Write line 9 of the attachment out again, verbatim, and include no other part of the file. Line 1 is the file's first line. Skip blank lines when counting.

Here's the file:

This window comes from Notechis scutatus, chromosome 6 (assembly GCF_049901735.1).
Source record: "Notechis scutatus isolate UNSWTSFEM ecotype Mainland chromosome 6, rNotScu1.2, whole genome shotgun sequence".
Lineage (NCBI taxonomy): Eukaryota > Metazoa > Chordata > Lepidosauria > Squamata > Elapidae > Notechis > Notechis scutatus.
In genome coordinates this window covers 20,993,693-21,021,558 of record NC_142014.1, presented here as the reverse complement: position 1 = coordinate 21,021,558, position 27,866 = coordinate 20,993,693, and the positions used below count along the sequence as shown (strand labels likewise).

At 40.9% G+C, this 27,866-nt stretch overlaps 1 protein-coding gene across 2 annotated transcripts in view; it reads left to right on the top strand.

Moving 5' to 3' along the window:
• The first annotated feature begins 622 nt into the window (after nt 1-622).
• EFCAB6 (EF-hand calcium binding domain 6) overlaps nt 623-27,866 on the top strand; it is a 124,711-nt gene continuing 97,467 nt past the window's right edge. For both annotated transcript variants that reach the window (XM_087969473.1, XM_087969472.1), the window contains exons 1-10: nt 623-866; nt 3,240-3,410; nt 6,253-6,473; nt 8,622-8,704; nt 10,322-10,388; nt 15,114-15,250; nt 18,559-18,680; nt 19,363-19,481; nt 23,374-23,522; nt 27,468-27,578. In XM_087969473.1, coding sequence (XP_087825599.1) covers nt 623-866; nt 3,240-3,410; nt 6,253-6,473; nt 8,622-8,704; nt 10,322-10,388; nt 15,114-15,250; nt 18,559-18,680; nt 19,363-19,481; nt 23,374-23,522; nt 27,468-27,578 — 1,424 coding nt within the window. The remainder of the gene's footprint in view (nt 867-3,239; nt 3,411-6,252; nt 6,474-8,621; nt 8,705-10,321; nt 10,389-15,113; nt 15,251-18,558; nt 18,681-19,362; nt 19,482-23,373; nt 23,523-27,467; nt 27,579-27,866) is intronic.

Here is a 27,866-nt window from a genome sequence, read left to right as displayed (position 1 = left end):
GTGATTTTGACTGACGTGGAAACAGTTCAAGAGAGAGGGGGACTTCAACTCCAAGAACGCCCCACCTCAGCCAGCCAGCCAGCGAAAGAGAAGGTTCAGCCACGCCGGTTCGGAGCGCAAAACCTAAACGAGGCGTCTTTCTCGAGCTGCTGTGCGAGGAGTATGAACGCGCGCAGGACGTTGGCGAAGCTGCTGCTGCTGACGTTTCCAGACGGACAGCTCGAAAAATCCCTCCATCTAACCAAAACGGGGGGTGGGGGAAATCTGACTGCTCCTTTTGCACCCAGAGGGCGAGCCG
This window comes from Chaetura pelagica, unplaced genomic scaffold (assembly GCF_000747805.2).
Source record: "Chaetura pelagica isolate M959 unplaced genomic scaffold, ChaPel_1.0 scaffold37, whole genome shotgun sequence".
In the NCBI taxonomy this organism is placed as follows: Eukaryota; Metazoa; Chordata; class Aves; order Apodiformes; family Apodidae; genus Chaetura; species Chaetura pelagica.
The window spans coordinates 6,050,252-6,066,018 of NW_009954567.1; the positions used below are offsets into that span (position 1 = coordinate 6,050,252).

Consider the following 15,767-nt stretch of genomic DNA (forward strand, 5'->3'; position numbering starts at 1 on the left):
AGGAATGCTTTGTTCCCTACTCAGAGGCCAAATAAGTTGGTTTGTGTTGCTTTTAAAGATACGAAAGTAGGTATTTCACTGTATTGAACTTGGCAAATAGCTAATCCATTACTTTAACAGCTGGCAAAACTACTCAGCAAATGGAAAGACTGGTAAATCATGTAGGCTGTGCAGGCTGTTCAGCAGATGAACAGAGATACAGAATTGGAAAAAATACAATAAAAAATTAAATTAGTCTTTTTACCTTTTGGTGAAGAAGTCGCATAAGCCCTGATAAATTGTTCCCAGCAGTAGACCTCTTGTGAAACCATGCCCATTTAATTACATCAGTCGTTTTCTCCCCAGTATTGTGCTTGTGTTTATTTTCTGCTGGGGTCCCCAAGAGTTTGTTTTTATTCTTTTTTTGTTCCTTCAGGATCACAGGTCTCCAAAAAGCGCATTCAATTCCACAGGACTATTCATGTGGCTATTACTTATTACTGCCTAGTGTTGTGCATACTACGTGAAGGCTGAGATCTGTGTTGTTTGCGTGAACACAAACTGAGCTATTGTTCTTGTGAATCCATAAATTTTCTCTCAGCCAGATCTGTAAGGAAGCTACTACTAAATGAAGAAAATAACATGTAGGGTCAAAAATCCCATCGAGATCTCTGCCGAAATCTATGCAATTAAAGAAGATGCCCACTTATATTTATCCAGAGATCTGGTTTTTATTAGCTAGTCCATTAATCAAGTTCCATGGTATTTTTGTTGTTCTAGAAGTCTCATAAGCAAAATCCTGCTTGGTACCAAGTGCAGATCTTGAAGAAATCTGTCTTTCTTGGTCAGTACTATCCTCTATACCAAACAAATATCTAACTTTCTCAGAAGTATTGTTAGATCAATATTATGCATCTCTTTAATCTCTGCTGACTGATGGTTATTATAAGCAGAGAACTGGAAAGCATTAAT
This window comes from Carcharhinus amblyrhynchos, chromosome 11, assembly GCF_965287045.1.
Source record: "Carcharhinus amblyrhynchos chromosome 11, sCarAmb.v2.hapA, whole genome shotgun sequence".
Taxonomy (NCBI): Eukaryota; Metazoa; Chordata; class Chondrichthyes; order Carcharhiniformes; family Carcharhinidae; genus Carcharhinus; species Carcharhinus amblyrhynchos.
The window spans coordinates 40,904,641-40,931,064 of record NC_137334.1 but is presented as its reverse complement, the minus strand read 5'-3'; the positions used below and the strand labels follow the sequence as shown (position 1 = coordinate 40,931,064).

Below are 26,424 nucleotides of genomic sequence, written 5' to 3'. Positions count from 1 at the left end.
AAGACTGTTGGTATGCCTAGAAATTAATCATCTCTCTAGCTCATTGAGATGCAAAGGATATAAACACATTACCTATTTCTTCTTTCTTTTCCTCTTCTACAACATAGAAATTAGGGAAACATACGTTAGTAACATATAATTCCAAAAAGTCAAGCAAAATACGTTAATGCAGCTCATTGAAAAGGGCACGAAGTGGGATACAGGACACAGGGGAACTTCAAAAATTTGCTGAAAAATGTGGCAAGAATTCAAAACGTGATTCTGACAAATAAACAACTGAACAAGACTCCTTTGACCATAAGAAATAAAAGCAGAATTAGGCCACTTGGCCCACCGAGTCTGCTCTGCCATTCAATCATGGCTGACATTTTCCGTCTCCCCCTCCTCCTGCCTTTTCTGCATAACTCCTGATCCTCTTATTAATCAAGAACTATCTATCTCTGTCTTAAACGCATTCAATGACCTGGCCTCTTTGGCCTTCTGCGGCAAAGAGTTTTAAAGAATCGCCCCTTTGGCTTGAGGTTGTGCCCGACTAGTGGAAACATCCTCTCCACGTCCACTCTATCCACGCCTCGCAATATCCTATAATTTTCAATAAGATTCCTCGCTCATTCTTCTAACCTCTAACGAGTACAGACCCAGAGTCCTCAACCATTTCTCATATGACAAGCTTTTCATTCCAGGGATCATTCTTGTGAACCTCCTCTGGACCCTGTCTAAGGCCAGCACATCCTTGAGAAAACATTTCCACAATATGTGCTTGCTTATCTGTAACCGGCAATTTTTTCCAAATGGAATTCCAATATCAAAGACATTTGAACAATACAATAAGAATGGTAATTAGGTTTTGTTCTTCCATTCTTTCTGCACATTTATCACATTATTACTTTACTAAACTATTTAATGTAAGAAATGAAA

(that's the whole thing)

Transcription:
Here is a 27,866-nt window from a genome sequence, read left to right as displayed (position 1 = left end):